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Drivers could make €100 by not driving

Council could pay drivers to take public transport instead of their cars

London has had congestion charging since 2003 and now Lille could follow suit – but in reverse: rather than charging drivers to commute into the city, the council will pay them to leave the car at home.

Called Ecobonus Mobilité, it follows the success of a project in Rotterdam, Holland, and will see com­muters paid €2 not to drive into the city at rush hour.

They would be encouraged to use public transport, work from home (télétravail) or simply set off earlier or later.

Mathieu Chassignet, head of the project at Lille, said: “If we take 5% of cars, 2,000 or so, off the road at main entry points traffic would still be dense but would flow more easily.”

“The south access from the A1 is the worst and we will start there at the end of 2018 with drivers paid at the start of 2019.

“We have already tested it with 40 volunteers with good results and we see from Rotter­dam that if drivers are paid for 12 months they find advantages to not using the car and continue, even when not being paid.”

Identifying drivers to join the scheme was a problem and the easiest method, using number plate recognition, had issues over personal data use but, he said, it was not insurmountable.

“It will cost less than €1million and has benefits of cutting congestion and pollution but it could also delay the need for new roads, so it could be a major saving.”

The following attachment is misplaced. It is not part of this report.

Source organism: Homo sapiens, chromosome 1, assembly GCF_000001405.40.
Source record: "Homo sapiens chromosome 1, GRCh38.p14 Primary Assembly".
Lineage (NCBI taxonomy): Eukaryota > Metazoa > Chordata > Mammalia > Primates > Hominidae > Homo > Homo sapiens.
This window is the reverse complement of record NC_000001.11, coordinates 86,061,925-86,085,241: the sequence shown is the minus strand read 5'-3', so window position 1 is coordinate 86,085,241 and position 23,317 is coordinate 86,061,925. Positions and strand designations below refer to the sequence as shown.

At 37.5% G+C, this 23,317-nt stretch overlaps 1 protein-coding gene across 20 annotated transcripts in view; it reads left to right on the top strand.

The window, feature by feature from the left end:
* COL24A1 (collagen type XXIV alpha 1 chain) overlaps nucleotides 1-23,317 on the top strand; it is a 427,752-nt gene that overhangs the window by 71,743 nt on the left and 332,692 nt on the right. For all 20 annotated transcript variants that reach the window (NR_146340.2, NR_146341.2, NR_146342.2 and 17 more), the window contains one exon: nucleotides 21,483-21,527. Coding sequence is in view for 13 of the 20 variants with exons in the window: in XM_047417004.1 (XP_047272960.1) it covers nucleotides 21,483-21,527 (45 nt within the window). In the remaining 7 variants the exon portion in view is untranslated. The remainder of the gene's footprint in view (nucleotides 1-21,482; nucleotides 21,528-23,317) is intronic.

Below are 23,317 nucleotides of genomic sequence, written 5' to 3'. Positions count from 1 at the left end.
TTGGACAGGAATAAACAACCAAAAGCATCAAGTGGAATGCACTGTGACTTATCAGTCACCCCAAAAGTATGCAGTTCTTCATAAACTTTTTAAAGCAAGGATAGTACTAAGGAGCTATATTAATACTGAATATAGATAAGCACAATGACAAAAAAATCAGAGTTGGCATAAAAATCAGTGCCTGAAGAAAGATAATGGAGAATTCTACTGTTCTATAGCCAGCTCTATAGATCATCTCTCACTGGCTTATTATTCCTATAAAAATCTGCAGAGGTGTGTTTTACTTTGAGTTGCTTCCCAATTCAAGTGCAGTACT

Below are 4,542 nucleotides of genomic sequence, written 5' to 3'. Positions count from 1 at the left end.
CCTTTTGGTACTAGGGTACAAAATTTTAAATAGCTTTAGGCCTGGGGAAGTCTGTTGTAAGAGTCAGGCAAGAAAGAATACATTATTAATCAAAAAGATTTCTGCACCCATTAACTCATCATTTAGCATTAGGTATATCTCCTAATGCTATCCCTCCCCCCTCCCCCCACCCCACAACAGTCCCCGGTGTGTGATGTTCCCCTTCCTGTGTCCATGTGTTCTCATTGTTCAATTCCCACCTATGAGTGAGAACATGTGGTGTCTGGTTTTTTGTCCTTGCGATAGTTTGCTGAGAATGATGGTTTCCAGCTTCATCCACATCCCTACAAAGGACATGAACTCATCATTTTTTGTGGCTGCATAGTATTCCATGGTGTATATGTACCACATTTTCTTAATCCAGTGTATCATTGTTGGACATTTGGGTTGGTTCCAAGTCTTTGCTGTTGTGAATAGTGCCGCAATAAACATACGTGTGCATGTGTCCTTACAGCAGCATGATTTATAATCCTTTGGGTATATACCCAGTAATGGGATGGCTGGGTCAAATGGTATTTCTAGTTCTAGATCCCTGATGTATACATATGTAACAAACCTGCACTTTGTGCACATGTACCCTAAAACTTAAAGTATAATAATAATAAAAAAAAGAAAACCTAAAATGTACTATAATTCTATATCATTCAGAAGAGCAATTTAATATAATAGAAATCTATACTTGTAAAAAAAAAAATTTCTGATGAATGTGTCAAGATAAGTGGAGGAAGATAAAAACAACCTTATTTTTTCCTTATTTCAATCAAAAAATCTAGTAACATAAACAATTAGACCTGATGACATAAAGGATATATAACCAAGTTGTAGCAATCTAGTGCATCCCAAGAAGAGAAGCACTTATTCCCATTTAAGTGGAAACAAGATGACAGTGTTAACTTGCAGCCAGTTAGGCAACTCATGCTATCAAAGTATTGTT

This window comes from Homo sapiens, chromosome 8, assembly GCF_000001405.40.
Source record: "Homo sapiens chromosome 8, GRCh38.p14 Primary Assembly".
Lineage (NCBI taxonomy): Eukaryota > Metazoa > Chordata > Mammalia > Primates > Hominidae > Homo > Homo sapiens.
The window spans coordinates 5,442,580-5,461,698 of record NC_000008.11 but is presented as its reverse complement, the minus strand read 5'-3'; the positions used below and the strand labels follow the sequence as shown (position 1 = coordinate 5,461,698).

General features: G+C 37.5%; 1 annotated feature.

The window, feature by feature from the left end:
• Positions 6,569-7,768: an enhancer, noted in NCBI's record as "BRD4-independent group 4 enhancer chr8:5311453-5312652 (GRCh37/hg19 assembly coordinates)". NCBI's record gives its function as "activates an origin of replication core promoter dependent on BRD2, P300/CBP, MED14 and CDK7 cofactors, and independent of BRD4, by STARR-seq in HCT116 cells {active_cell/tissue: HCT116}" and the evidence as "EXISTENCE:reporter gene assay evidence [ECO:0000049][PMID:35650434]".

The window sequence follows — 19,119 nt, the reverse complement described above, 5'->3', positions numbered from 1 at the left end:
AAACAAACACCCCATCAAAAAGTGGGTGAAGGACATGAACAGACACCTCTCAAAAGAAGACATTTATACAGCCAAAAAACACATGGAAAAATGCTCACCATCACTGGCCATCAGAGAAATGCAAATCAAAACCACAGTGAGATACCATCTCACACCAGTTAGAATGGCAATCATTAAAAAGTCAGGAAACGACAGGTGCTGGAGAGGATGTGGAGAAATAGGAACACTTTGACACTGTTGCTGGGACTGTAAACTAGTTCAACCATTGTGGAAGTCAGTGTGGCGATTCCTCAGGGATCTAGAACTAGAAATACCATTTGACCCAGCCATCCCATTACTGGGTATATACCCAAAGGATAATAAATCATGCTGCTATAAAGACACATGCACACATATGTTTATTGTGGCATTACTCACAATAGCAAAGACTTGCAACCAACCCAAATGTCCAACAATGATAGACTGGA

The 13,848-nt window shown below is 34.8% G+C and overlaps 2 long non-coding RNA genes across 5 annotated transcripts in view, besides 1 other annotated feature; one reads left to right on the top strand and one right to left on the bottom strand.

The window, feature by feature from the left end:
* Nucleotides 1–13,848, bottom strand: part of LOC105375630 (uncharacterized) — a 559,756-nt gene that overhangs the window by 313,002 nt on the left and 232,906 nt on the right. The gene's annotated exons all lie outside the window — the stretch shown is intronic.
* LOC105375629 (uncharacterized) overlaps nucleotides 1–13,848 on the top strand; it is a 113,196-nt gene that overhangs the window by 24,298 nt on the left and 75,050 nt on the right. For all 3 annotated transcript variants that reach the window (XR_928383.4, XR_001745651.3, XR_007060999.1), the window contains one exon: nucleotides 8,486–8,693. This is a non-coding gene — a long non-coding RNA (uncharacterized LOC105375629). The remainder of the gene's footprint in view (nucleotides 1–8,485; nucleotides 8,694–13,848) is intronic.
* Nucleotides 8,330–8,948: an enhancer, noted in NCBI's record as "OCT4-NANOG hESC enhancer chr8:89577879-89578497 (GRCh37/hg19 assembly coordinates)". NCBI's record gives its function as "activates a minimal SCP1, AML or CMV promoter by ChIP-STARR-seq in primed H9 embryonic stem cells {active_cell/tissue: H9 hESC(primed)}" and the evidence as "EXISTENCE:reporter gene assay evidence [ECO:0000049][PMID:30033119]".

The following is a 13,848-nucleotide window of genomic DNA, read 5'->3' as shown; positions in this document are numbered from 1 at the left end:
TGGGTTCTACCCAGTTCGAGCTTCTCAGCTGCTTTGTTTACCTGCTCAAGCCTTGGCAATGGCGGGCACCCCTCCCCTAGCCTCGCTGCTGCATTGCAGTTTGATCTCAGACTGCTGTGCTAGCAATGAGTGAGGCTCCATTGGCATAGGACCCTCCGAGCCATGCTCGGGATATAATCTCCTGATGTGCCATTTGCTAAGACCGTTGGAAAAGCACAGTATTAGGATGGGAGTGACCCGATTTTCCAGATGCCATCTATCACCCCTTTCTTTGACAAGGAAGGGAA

Bordeaux, Lyon, Grenoble and the Ile-de-France region have also been in touch.

Meanwhile, road deaths rose nearly 9% in November to 281 people killed and the government is looking again at plans to cut the 90kph speed limit on  most of France’s roads to 80kph.

The aim is to reduce accidents and pollution while allowing traffic to flow better. Road safety campaigners said it could also save 300-400 lives a year.

Prime Minister Edouard Phil­ippe said he backed the move as “two thirds of accidents are on two-way national and departmental roads with 90kph limits” and added that a decision would be made in January.

Rural mayors in the AMRF said it would not help country residents, just slow them down.

The government’s Assises de la Mob­ilité received a plea from 113,000 cyclists who called for better bike and road safety facilities. Cycling deaths have risen 22% since 2010 and 65 cyclists died in spring 2017 alone.

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